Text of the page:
The Tortilla Curtain by T. C. Boyle
Penguin Group, copyright 1995
Trade Paperback, 368 pages
Penguin Group, copyright 1995
Trade Paperback, 368 pages
Topanga Canyon is home to two couples on a collision course. Los Angeles liberals Delaney and Kyra Mossbacher lead an ordered sushi-and-recycling existence in a newly gated hilltop community: he a sensitive nature writer, she an obsessive realtor. Mexican illegals Cándido and América Rincón desperately cling to their vision of the American Dream as they fight off starvation in a makeshift camp deep in the ravine. And from the moment a freak accident brings Cándido and Delaney into intimate contact, these four and their opposing worlds gradually intersect in what becomes a tragicomedy of error and misunderstanding.
In The Tortilla Curtain by T. C. Boyle the lives of Delaney and Kyra Mossbacher are juxtaposed with those of Cándido and América Rincón. Delaney and Kyra Mossbacher, a nature writer and real estate agent, are living the American dream ensconced in a hilltop community above Topanga Canyon. Cándido and América Rincón are illegal immigrants from Mexico who are barely scraping out an existence while living/camping in the canyon. At the beginning of the novel Cándido is accidentally hit and injured when he crosses the busy canyon road in front of Delaney's car. After this point the story switches back and forth between the two couples, following their starkly contrasting lives as they all search for their version of the American dream.
From what I've read, Boyle never intended The Tortilla Curtain to be a treatise on illegal immigration. Above all, even though it handles some very weighty, heated issues that continue to be relevant even years after its publication, this is a fictional novel. I appreciated Boyle's masterful writing and his carefully crafted characters.
Very Highly Recommended - but it can also be considered controversial.
Afterward, he tried to reduce it to abstract terms, an accident in a world of accidents, the collision of opposing forces--the bumper of his car and the frail scrambling hunched-over form of a dark little man with a wild look in his eye--but he wasn't very successful. This wasn't a statistic in an actuarial table tucked away in a drawer somewhere, this wasn't random and impersonal. It had happened to him, Delaney Mossbacher, of 32 Piñon Drive, Arroyo Blanco Estates, a liberal humanist with an unblemished driving record and a freshly waxed Japanese car with personalized plates, and it shook him to the core. Everywhere he turned he saw those red-flecked eyes, the rictus of the mouth, the rotten teeth and incongruous shock of gray in the heavy black brush of the mustache--they infested his dreams, cut through his waking hours like a window on another reality. He saw his victim in a book of stamps at the post office, reflected in the blameless glass panels of the gently closing twin doors at Jordan's elementary school, staring up at him from his omelette aux fine herbes at Emilio's in the shank of the evening.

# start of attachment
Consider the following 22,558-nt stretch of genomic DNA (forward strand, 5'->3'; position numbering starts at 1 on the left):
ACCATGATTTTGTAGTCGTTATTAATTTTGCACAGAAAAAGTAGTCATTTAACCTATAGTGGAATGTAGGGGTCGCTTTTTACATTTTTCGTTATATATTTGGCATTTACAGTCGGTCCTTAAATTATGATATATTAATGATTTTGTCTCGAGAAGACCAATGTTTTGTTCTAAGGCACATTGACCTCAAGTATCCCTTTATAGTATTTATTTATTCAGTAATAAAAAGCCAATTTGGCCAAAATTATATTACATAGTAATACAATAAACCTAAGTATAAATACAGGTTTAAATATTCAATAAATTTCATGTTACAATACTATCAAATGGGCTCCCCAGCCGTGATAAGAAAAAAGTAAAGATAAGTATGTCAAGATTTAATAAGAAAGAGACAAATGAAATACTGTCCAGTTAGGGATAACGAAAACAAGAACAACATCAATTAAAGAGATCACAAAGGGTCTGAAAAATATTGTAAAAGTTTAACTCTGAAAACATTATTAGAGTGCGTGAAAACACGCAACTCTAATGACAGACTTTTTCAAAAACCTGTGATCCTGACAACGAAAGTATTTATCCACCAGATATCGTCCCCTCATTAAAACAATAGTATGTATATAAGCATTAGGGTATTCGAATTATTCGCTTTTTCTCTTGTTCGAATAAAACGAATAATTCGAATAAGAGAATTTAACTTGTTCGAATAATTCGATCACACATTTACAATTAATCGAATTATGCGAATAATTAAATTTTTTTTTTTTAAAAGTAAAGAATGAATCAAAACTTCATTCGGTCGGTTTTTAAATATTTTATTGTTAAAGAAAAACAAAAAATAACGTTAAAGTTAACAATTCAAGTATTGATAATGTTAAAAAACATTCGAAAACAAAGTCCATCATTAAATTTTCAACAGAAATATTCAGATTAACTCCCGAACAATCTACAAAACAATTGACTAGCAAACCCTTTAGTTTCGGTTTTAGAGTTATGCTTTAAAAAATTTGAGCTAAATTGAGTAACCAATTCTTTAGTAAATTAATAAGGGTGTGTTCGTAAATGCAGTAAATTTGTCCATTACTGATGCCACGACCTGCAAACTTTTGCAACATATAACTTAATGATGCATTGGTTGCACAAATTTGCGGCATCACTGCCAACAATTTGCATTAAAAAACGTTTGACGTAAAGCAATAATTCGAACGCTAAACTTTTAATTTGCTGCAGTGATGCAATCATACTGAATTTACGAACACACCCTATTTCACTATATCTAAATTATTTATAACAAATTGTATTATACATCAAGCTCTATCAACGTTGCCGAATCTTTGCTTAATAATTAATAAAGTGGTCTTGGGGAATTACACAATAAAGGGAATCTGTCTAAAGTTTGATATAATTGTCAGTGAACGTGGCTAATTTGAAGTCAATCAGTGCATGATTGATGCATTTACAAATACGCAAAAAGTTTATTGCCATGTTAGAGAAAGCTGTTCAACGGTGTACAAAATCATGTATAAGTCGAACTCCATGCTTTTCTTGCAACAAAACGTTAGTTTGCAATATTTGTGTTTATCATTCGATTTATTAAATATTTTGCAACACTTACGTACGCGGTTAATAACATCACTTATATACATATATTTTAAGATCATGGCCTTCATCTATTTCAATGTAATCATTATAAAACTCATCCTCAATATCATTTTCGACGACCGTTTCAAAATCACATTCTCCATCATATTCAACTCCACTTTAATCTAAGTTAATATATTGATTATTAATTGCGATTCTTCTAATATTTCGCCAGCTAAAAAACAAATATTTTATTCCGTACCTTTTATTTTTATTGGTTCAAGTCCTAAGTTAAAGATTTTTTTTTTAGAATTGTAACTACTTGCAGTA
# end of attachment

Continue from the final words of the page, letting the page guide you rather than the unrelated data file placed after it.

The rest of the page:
The whole thing had happened so quickly. One minute he was winding his way up the canyon with a backseat full of newspapers, mayonnaise jars and Diet Coke cans for the recycler, thinking nothing, absolutely nothing, and the next thing he knew the car was skewed across the shoulder in a dissipating fan of dust. The man must have been crouching in the bushes like some feral thing, like a stray dog or bird-mauling cat, and at the last possible moment he'd flung himself across the road in a mad suicidal scramble. There was the astonished look, a flash of mustache, the collapsing mouth flung open in a mute cry, and then the brake, the impact, the marimba rattle of the stones beneath the car, and finally, the dust. The car had stalled, the air conditioner blowing full, the voice on the radio nattering on about import quotas and American jobs. The man was gone. Delaney opened his eyes and unclenched his teeth. The accident was over, already a moment in history.
To his shame, Delaney's first thought was for the car (was it marred, scratched, dented?), and then for his insurance rates (what was this going to do to his good-driver discount?), and finally, belatedly, for the victim. Who was he? Where had he gone? Was he all right? Was he hurt? Bleeding? Dying? Delaney's hands trembled on the wheel. He reached mechanically for the key and choked off the radio. It was then, still strapped in and rushing with adrenaline, that the reality of it began to hit him: he'd injured, possibly killed, another human being. It wasn't his fault, god knew--the man was obviously insane, demented, suicidal, no jury would convict him--but there it was, all the same. Heart pounding, he slipped out from under the seat belt, eased open the door and stepped tentatively out onto the parched strip of naked stone and litter that constituted the shoulder of the road. opening
He might have gone on speculating for the rest of the afternoon, the vanishing victim a case for Unsolved Mysteries or the Home Video Network, if he hadn't become aware of the faintest murmur from the clump of vegetation to his immediate right. But it was more than a murmur--it was a deep aching guttural moan that made something catch in his throat, an expression of the most primitive and elemental experience we know: pain. pg. 7
He gave it one more try: "You know--help. Can I help you?"
And then the man grinned, or tried to. A film of blood clung to the jagged teeth and he licked it away with a flick of his tongue. "Monee?" he whispered, and he rubbed the fingers of his free hand together.
"Money," Delaney repeated, "okay, yes, money," and he reached for his wallet as the sun drilled the canyon and the cars sifted by and a vulture, high overhead, rode the hot air rising from below. pg. 9